Though the College’s sanctions penalizing members of single-gender fraternities, sororities, and final clubs is now technically in effect for the Class of 2021, the OSL will not implement the policy on the books—which prohibits members of subject clubs from holding campus leadership positions and captaincies or receiving College endorsement for some fellowships—until a committee charged with reviewing the policy issues its final report later this month.
“We stand ready for further guidance from the faculty committee,” O’Dair said. “We will be the implementers, so we will need to look at our structures, policies, and processes. All of these things will need further development until we know what the final policy will look like.”
In the meantime, OSL administrators have been meeting with leaders of unrecognized single-gender social groups that have reached out to the office seeking guidance on how to operate in line with the current policy.
“[We] remain open to working with student groups that have been in contact with us or will be in contact with us to be in good faith compliance with the policy as it stands now,” said Christopher M. Gilbert, an OSL administrator and former Dudley House resident dean.
Since the announcement of the sanctions in May 2016, a handful of groups have made changes to their membership policies.
Earlier this month, the all-female Bee Club and all-male Delphic Club announced that they would share membership and the clubhouse historically owned by the Delphic on 9 Linden St, becoming the first female and male final club to merge in the wake of the sanctions.
But if the committee revising the policy accepts its preliminary recommendation—to phase out all unrecognized social clubs, co-ed or not—the changes may not be enough. Gilbert said that providing guidance to undergraduate leaders at a time when a final policy remains elusive is difficult.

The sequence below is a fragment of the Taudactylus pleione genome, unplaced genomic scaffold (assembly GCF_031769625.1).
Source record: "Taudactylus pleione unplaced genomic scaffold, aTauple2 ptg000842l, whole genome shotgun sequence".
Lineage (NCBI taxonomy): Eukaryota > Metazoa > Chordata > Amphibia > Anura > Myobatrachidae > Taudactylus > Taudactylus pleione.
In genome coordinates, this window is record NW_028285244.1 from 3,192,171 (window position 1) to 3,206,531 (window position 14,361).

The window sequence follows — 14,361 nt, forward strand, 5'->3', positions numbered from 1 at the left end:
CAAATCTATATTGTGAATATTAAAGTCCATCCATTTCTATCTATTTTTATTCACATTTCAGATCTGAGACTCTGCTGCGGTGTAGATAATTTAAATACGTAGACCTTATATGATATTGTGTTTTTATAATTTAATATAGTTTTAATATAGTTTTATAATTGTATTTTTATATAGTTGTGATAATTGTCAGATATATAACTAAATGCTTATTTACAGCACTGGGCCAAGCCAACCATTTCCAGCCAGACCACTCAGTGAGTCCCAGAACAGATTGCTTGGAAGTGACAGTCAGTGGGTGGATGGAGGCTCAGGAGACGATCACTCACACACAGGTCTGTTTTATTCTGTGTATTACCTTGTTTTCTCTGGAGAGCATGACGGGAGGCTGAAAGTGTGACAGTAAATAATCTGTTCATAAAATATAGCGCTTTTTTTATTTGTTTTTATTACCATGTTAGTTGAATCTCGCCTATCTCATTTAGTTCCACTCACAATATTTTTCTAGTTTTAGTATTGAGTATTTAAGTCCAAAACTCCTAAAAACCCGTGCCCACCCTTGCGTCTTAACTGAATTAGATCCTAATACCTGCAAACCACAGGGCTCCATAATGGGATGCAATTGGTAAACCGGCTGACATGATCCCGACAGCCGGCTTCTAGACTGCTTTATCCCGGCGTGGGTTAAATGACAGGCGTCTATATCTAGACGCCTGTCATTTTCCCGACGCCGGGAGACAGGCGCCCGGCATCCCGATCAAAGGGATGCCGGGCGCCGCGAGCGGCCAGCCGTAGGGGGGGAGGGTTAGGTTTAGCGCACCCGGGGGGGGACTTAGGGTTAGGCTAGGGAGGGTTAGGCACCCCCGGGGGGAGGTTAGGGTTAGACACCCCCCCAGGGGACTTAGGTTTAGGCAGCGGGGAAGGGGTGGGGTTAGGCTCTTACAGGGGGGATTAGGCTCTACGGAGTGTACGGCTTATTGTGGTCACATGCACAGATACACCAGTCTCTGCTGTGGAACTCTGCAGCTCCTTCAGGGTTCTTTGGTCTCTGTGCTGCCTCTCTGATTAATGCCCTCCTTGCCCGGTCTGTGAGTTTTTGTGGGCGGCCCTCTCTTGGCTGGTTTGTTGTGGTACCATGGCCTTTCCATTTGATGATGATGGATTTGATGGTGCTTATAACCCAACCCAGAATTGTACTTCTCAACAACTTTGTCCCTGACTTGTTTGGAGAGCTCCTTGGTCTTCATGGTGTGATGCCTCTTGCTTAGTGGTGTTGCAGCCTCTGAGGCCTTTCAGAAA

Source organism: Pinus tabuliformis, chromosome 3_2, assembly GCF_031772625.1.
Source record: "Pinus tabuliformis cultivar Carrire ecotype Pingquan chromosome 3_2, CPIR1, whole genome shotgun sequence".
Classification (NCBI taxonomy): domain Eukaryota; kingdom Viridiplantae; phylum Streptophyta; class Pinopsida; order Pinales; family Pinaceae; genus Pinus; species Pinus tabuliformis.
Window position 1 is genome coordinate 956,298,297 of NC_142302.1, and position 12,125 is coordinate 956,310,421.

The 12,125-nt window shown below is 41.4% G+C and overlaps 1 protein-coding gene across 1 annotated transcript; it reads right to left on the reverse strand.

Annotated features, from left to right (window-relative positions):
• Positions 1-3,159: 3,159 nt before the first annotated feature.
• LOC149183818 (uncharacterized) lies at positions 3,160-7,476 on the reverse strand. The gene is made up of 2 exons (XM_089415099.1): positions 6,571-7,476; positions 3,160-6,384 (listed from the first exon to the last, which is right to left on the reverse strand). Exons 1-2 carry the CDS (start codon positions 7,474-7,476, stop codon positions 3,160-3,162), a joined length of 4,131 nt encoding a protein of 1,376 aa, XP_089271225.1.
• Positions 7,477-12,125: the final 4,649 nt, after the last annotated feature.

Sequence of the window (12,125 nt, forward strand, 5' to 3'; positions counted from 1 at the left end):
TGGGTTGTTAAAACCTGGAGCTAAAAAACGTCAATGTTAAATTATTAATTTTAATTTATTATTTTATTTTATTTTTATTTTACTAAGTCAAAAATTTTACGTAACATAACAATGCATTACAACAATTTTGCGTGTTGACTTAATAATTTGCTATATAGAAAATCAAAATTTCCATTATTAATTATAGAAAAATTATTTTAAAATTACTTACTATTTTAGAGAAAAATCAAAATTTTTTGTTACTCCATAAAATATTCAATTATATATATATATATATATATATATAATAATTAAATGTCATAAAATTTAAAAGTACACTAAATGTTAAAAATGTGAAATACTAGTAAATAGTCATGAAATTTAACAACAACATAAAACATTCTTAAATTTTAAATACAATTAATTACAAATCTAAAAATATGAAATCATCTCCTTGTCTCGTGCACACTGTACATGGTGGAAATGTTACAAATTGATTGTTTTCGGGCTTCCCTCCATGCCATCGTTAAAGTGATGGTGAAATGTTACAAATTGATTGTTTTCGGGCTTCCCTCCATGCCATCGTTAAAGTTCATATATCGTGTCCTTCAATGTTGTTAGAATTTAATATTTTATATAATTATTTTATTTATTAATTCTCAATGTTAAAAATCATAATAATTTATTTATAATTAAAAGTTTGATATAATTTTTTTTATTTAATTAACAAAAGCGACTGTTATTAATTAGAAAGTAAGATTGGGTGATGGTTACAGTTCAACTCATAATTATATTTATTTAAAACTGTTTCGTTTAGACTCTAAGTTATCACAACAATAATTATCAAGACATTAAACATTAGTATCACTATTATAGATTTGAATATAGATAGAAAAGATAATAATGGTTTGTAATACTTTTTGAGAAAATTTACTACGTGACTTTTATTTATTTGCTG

“We would never want to give guidance to folks that would put them in a tough decision with all the information that we have now,” he said. “There is such a large unknown, so I have been really frank with student leaders about exactly that.”
The committee is expected to release its final report late this month. In the meantime, O’Dair said, a previous plan to pilot inter-House dining societies—touted as an alternative to participation in single-gender social groups—is stalled.
“The urgency in having conversations about social groups on campus, in a formal way generated by students, will likely follow some finality in the policy,” O’Dair said.
—Staff writer Junina Furigay can be reached at email@example.com. Follow her on Twitter @junina_furigay.
As Social Life Changes, Harvard Alumni Are Outspoken
Coaches Support Social Group SanctionsIn a letter to the editor Sunday, coaches of three prominent teams praised Harvard’s new sanctions against single-gender groups.
Committee Set to Consider Motion Against Social Org. SanctionsThe Faculty Council’s newly-elected docket committee is set to consider a motion filed last spring that some professors believe could prevent College sanctions against members of single-gender social organizations from taking effect.
Majority of Student Voters Oppose College Sanctions in UC Ballot
Rethinking the SanctionsGiven the breadth of this policy across all unrecognized single-gender social organizations and its intrusion into student life, it is unfortunate but understandable that the sanctions have been at best a controversial move and at worst a public relations disaster.